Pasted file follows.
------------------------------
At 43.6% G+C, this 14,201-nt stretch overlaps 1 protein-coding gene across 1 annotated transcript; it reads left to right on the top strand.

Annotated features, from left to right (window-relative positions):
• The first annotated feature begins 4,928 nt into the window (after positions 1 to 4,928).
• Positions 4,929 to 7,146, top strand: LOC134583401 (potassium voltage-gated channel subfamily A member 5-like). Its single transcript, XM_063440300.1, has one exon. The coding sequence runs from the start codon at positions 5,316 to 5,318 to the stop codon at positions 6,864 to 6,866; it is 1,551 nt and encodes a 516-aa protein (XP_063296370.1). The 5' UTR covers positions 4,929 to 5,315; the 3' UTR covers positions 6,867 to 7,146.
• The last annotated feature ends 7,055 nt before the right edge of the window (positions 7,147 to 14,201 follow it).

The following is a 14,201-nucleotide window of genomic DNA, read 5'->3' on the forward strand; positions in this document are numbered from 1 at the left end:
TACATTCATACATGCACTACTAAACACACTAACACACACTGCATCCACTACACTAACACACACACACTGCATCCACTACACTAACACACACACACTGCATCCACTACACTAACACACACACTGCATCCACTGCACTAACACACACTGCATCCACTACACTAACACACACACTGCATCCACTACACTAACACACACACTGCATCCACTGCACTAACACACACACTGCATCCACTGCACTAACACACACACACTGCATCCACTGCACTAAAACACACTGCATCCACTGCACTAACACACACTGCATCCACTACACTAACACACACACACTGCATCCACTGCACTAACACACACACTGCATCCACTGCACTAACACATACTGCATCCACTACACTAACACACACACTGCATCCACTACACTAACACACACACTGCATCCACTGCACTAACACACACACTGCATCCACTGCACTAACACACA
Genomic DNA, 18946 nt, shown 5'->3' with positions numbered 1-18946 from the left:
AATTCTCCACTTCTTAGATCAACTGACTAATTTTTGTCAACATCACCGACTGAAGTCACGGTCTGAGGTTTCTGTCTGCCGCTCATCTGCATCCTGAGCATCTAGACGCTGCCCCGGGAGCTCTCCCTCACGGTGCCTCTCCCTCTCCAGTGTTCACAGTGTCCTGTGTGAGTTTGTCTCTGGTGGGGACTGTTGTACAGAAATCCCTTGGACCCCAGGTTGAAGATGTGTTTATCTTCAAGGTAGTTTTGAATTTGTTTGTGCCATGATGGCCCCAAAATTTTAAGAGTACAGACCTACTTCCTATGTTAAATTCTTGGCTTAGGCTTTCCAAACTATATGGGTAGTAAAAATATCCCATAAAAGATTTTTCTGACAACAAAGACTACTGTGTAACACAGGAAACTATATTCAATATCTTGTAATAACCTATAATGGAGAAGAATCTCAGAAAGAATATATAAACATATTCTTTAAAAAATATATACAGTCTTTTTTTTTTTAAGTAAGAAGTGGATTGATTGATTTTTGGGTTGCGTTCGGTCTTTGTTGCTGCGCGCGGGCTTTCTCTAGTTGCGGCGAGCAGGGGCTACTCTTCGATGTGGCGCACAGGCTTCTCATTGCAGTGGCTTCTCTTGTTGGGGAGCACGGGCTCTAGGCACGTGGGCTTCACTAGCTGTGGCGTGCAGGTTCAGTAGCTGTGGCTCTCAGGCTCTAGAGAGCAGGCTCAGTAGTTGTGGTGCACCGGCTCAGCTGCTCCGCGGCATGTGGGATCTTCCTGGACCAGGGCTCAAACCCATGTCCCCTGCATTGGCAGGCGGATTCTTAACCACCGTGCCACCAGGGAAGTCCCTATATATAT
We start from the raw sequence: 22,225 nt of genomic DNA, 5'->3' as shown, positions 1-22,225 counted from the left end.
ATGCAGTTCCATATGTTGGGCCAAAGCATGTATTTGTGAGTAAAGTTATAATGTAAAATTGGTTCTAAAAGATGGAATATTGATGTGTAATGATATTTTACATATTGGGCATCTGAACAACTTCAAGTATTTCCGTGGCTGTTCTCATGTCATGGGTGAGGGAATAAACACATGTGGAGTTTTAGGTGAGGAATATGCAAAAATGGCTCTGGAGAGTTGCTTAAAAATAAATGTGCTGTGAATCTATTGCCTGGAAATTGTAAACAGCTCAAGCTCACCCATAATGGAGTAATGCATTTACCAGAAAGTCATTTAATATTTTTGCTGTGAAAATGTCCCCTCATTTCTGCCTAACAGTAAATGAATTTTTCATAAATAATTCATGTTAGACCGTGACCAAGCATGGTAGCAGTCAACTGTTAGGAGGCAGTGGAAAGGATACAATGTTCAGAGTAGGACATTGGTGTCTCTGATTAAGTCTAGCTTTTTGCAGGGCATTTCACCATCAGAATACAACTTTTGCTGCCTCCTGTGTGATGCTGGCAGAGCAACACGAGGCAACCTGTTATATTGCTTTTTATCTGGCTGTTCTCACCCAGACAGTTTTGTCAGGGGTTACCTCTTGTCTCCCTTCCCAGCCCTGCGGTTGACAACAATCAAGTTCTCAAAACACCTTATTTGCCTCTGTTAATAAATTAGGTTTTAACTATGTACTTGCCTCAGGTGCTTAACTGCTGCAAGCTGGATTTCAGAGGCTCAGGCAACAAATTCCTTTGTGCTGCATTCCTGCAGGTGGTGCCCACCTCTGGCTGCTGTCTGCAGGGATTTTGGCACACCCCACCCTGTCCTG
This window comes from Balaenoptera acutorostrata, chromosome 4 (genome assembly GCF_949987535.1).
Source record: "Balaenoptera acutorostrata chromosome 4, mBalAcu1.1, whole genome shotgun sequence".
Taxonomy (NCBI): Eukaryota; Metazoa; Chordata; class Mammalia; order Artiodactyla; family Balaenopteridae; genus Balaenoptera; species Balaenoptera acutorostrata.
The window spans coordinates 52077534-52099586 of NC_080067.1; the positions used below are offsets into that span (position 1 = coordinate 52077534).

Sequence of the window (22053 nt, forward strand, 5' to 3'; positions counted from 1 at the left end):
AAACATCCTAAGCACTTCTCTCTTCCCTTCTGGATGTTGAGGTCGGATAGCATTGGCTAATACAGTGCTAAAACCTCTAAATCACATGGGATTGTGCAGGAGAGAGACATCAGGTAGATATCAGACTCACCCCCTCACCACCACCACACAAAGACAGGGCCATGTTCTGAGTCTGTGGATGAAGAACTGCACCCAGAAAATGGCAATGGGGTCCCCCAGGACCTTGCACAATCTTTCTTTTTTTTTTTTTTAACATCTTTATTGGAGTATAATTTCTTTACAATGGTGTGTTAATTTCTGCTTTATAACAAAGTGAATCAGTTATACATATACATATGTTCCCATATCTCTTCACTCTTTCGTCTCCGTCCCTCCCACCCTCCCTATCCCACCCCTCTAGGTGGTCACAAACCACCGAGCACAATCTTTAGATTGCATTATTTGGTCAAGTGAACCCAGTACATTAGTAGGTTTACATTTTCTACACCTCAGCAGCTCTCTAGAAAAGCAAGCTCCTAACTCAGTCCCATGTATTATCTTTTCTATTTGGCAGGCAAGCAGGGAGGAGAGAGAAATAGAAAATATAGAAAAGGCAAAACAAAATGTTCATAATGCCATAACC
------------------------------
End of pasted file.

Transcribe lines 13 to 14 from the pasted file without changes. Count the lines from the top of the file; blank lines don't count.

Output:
Source record: "Balaenoptera acutorostrata chromosome 4, mBalAcu1.1, whole genome shotgun sequence".
Taxonomy (NCBI): Eukaryota; Metazoa; Chordata; class Mammalia; order Artiodactyla; family Balaenopteridae; genus Balaenoptera; species Balaenoptera acutorostrata.